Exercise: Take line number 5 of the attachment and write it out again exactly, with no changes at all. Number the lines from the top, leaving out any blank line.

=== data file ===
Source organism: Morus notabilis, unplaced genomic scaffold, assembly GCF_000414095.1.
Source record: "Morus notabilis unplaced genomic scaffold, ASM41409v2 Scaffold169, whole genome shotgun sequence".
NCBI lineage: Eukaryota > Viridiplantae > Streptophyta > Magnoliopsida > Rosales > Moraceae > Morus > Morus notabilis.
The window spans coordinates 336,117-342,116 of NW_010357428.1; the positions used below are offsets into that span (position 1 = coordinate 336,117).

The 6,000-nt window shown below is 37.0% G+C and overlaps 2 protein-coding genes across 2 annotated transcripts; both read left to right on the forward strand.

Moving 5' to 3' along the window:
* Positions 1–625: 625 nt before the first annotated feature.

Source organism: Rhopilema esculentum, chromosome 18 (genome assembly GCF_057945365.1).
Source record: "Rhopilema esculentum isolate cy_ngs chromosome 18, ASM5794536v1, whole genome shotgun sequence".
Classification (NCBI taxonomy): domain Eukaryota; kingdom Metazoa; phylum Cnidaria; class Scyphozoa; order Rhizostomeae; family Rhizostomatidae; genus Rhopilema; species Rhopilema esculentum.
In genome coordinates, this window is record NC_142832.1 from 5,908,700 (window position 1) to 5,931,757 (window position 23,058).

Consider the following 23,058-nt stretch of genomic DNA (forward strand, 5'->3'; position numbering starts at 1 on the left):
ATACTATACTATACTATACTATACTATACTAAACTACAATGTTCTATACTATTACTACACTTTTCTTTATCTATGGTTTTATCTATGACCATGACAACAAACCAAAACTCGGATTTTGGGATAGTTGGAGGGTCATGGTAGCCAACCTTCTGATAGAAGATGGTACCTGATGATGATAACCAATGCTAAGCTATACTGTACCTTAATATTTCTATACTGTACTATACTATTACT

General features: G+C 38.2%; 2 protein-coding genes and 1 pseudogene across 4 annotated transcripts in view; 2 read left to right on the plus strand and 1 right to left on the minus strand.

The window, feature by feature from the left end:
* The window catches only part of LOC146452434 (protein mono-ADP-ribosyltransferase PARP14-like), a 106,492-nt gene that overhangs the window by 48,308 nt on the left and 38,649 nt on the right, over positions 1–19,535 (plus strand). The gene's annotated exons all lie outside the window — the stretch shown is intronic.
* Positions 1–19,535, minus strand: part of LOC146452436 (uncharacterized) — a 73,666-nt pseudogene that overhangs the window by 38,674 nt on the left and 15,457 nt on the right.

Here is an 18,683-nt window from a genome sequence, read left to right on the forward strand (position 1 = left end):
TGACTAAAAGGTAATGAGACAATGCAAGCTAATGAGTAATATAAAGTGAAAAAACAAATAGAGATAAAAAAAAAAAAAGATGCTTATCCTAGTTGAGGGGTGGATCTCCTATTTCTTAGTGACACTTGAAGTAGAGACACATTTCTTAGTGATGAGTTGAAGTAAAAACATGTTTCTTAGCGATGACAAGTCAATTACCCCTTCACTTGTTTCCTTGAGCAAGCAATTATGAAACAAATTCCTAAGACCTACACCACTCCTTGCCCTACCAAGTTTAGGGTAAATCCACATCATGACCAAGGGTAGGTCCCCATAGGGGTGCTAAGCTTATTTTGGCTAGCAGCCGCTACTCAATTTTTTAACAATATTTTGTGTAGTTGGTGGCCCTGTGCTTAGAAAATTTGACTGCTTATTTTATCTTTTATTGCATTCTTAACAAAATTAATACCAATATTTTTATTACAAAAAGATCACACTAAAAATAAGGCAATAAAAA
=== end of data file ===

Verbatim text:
The 6,000-nt window shown below is 37.0% G+C and overlaps 2 protein-coding genes across 2 annotated transcripts; both read left to right on the forward strand.